The use of Standards for delivering the kindergarten study of living and non-living things will be the basis of the use of the following discussed books from the My World series, the Kaleidoscope Collection, and other series. These suggestions are not shared to be the complete study of the topic, but can be used as a tool to guiding the students as they develop vocabulary and participate in discussion, reading, and writing during this study of living and non-living things.
Suggested Vocabulary to Be Developed
Exposure to vocabulary in listening, speaking, and writing settings help the children make the vocabulary a real part of their understanding and improves their ability to use such vocabulary. In this activity, new vocabulary that students should understand might be the following: live, living, non-living, shelter, homes, protect, thirsty, hungry.
Book One: Where Do Animals Live?
The book Where Do Animals Live?, from the Animals Everywhere set in the My World series, can be a great introduction to the study of living things. The back pages of the book share some good introductory discussion topics for both teachers and parents.
To begin the activity, after setting the purpose of learning what a “home” is, in the classroom, use an Elmo or classroom projector to display the book for a guided reading activity. Use a pointer as you do the first reading, stopping at each page to guide a discussion about why each home is a good home for the named animal. You can then ask the children to read the text with you for a second reading.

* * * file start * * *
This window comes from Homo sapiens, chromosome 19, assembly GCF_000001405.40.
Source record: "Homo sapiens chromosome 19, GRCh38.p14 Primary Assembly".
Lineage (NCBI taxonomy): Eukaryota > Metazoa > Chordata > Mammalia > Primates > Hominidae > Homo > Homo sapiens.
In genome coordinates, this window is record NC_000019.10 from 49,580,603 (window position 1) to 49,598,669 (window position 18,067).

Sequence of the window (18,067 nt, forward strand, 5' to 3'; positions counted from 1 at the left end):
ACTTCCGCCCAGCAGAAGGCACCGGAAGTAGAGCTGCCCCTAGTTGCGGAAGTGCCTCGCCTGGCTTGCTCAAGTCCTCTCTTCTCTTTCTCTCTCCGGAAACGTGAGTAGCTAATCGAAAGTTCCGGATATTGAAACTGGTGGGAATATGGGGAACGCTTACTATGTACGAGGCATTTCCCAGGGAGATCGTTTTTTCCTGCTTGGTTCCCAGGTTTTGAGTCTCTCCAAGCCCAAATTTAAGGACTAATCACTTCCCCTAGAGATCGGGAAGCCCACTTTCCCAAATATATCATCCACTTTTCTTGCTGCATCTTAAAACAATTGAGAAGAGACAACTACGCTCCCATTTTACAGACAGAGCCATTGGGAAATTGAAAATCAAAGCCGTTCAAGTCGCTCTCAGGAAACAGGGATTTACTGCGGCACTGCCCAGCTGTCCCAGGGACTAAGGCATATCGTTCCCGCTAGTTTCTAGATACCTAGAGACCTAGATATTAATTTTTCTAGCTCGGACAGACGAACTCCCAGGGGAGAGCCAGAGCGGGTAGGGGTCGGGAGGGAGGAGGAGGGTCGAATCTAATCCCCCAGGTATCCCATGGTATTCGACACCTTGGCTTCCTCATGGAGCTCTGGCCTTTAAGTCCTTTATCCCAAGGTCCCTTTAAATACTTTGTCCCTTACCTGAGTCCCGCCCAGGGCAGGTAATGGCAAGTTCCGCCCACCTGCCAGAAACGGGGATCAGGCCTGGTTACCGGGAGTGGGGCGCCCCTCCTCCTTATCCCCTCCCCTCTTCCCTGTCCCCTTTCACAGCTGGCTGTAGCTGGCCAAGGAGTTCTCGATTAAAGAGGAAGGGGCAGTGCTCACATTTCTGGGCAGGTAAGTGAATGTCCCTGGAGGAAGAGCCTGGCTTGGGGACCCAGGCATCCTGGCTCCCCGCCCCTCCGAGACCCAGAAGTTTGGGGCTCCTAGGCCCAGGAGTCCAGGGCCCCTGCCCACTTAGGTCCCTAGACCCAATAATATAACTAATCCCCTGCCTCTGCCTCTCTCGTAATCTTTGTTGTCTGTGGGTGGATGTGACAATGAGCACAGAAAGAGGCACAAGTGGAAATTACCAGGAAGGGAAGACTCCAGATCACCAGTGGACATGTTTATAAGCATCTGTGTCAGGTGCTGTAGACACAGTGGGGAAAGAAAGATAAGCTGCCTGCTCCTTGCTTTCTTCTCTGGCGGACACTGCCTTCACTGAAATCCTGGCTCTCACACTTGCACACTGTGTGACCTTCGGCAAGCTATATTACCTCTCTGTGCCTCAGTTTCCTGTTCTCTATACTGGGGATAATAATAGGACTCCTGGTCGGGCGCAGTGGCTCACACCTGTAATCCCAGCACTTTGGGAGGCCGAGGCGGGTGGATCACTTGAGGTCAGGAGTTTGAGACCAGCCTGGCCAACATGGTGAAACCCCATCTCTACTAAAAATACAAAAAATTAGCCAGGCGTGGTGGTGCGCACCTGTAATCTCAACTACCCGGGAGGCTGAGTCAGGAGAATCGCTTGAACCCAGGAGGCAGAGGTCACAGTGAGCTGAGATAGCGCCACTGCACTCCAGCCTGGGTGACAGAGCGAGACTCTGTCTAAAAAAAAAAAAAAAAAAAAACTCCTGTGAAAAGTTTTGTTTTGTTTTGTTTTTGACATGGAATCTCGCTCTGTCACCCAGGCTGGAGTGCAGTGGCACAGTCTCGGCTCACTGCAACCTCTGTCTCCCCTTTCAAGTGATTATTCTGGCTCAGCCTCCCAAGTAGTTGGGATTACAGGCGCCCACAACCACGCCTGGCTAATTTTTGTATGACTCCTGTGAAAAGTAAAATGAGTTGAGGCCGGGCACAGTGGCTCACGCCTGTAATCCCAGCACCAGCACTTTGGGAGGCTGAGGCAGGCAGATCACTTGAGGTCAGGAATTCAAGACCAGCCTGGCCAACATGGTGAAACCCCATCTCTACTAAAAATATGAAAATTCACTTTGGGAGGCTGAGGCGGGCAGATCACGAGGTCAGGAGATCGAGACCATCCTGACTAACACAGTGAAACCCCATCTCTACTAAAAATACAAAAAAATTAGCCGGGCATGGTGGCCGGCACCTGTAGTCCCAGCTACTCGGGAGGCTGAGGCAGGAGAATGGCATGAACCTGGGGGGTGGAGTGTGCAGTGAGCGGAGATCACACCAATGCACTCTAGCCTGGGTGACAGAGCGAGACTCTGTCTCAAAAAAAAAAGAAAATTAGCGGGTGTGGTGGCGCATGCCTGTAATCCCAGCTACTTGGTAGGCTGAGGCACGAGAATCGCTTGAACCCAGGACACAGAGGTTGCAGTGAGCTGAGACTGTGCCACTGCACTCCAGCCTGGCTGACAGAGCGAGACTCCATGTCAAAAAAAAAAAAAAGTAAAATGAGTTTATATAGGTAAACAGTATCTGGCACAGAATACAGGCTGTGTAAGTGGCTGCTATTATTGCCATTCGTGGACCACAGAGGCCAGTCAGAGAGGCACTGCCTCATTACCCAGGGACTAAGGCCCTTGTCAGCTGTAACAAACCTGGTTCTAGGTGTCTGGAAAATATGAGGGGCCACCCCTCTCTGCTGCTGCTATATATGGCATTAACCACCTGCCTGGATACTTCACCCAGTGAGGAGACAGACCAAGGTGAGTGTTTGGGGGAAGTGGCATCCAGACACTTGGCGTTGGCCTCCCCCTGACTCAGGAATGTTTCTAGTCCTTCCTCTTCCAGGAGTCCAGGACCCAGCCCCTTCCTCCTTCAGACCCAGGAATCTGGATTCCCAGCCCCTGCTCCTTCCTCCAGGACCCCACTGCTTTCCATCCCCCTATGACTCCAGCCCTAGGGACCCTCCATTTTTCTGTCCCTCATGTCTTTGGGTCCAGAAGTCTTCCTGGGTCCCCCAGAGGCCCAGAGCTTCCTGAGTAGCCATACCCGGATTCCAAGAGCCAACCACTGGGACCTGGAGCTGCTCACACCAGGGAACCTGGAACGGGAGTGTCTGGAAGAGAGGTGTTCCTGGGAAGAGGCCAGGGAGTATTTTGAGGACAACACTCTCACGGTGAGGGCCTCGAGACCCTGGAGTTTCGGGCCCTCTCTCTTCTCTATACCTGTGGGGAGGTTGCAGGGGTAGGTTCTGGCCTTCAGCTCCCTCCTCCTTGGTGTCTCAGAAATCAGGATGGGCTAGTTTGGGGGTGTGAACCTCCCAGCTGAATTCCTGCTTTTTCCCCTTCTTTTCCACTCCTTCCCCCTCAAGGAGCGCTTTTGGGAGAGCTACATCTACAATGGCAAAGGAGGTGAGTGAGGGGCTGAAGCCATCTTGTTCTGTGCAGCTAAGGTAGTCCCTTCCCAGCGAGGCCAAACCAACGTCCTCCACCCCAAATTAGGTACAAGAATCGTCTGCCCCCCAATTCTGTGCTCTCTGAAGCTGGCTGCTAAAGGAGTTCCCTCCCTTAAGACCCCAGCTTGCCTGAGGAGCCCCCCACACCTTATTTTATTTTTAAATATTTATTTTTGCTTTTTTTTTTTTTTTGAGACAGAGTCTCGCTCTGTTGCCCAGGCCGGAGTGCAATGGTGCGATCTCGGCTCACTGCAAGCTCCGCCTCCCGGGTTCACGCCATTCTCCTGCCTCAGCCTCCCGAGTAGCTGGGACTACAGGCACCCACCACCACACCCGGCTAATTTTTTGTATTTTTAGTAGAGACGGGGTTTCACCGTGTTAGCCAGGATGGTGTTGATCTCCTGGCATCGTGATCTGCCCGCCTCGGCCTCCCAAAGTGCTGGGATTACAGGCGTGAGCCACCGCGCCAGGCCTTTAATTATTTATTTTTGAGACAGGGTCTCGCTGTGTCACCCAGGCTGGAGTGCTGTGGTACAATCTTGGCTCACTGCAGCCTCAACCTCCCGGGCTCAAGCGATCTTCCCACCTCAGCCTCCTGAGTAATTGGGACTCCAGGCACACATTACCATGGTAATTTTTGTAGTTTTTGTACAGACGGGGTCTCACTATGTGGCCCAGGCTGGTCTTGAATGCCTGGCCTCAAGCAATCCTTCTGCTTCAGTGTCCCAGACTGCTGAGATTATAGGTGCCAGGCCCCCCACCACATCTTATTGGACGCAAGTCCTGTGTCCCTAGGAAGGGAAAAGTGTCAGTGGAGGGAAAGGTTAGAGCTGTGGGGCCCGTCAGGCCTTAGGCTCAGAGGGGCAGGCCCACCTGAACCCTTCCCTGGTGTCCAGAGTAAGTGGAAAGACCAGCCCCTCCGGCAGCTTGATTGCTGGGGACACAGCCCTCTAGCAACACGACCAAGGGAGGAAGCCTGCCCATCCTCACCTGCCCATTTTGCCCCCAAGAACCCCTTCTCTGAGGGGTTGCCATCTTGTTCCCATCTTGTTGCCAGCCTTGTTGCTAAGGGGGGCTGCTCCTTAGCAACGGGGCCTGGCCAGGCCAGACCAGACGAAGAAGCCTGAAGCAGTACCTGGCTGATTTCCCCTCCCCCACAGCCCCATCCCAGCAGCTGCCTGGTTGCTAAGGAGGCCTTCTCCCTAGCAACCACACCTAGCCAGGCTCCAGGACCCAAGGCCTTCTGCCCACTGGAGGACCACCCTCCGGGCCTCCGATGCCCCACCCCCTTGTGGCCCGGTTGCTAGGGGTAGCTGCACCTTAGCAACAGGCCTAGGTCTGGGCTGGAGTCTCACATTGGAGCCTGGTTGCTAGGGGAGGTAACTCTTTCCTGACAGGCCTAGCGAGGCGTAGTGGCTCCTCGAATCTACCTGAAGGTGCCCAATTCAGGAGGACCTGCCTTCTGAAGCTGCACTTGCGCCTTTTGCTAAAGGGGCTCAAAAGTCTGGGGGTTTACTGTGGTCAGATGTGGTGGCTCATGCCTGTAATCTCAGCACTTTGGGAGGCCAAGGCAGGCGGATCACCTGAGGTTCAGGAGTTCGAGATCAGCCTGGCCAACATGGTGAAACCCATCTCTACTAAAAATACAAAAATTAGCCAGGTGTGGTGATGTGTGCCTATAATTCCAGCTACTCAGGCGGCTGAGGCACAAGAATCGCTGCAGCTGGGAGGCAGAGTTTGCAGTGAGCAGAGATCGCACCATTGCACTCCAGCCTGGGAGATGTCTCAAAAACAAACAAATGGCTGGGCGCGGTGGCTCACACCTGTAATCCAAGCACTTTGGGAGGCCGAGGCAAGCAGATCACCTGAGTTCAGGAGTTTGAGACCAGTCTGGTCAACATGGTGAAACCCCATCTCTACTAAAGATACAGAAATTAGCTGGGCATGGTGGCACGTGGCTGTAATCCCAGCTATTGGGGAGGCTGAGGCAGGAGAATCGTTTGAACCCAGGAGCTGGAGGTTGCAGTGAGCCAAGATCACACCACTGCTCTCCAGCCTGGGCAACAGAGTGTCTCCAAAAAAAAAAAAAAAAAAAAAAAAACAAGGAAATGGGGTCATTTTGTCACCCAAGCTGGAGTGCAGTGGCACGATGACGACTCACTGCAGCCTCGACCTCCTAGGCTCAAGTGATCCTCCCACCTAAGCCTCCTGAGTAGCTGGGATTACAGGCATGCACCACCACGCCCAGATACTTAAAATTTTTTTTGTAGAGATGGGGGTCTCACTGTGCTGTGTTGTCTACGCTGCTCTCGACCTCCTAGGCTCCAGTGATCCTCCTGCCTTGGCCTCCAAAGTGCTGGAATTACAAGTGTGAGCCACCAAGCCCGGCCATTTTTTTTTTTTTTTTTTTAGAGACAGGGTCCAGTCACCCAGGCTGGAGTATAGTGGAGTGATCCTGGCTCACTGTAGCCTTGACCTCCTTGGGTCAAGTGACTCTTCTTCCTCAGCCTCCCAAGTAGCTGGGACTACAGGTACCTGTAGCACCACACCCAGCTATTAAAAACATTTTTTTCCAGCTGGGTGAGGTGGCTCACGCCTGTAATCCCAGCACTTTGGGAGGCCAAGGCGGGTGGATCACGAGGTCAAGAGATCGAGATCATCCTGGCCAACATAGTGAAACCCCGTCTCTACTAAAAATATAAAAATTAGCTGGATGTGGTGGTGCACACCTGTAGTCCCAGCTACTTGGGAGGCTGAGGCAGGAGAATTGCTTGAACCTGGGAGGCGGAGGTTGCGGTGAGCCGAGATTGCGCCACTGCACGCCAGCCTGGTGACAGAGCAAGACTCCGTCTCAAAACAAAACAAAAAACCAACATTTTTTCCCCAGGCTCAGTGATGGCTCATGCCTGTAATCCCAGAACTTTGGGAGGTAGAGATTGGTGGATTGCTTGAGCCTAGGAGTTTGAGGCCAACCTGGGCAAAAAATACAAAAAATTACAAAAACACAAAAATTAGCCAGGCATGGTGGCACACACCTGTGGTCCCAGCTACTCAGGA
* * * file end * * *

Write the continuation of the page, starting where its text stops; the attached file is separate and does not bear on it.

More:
Use the page, “Why Have a Home?”, on page 12 of Where Do Animals Live?, on the projector screen, using an Elmo or other classroom projector. Ask the students to sit in pairs and talk about which animal lives in each home and how that home protects the animal. Move among the students and keep the paired student conversations going. As the students complete their discussions, each student might draw a picture of one of the homes and the associated animal that lives in it. Suggest that the students write a sentence about the animal. An example could be provided on the board: